Tuesday, August 24, 2010

Does Prepping = Homeschooling? And vice versa?

I was a homeschooler long before I was a prepper. Our family chooses to homeschool our children mainly for academic reasons. We seek to provide our children with an excellent, individualized education. Our desire for family togetherness and flexibility follows in close second. We also seek to develop our children's relationship with the Lord. I've never seen a formal poll, but it seems to me that a lot of preppers/survivalists homeschool their children. I know at least three of the blogs that I read regularly are headed up by homeschoolin' mamas.

If you prep, does that automatically mean you should homeschool?

Reasons to homeschool if you're a prepper:

  1. Preppers are independent by nature. 
Preppers know that they cannot rely on others for the essentials of life. They have found that anything the government is involved in is going to get messed up. Most parents can do a much better job teaching their children than any brick and mortar school. Keep in mind that I used to teach at one of the top high schools in the country, so I'm not slamming those educators out there that are doing their best with a tough job. It is honestly a lot easier to teach your own children, catering to their own abilities and learning styles than it is to pound education into the heads of a class of 39 hormonal teenagers. Or so I've found.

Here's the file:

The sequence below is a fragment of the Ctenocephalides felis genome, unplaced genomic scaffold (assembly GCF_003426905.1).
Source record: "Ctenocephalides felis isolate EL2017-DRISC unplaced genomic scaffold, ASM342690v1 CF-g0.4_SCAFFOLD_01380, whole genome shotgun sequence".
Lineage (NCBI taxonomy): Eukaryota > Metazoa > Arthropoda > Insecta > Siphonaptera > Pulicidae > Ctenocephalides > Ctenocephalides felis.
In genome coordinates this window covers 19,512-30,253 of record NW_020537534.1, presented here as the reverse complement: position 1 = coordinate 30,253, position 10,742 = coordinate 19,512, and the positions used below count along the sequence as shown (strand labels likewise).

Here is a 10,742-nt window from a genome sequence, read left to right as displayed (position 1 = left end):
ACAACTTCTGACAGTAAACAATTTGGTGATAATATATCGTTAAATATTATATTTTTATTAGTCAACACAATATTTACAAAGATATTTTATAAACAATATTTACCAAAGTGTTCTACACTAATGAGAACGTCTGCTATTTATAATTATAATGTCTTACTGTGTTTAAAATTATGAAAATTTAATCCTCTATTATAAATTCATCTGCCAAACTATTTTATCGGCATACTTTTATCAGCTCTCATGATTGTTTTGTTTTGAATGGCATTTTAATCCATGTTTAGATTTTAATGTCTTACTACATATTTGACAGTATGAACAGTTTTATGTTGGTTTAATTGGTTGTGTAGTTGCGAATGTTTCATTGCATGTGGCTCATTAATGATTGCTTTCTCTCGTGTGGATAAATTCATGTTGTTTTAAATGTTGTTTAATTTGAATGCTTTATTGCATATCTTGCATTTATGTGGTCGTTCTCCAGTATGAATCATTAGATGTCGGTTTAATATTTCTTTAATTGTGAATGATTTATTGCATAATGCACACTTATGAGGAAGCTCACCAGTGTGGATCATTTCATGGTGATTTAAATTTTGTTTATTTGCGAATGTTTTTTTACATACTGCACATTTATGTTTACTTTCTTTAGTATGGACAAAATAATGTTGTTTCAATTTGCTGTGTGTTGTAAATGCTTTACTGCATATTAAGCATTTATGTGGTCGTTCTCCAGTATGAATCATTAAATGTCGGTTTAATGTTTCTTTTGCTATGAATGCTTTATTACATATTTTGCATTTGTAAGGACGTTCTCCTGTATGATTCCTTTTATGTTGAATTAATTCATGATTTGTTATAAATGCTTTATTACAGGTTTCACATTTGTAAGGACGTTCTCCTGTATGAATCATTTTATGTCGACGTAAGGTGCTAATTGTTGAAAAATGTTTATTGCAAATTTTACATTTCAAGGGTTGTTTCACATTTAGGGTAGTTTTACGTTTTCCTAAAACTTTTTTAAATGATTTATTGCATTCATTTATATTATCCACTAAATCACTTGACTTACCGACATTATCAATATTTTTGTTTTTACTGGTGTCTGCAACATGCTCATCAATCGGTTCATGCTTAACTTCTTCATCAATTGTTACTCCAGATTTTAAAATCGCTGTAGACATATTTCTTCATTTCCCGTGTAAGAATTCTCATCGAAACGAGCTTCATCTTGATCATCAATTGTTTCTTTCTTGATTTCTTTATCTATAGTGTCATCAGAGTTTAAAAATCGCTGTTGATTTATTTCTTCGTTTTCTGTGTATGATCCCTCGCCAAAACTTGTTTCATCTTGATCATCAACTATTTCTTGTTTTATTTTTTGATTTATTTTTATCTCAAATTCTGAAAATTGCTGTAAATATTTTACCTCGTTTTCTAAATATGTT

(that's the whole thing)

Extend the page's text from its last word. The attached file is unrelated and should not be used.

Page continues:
2.  You can design your family's curriculum to teach your children the skills
        you deem essential.

The SurvivalMom takes advantage of her flexible homeschooling schedule to fit in   target practice with her youngsters. Organized Prepper's family engages in "Family Fun" activities like building a box oven. My own darling offspring are learning how to cook and garden. These are not only essential survival and life skills but they also have the side benefit of teaching math and science. As our lifestyle becomes more self-reliant, our children will learn many new skills at our side. If you are always at the beck and call of the school schedule, you may find your children's lives are more filled with homework than homesteading.

  3.   Your children more likely to be near you during an emergency.

This is probably not a super important reason to homeschool, but it is a benefit. As a preparedness-minded person, you are much more likely to be able to keep your children safe in an emergency than some poor overworked soul in a run-down school building. Contrary to popular opinion, homeschooled children aren't cloistered at home with mom all day, every day, but you do have a higher likelihood with being with your children than most parents of school-age children.

Reasons to NOT homeschool:

1. You need two incomes to support your family.

Some people manage to both work full time and homeschool. All it takes is a little ingenuity and flexibility. Others think the sacrifice of one income is well worth the benefits of homeschooling. But perhaps you are barely making ends meet. Or maybe you're a single parent already spread too thin. Those are cases where it would be most challenging to introduce homeschooling into the mix.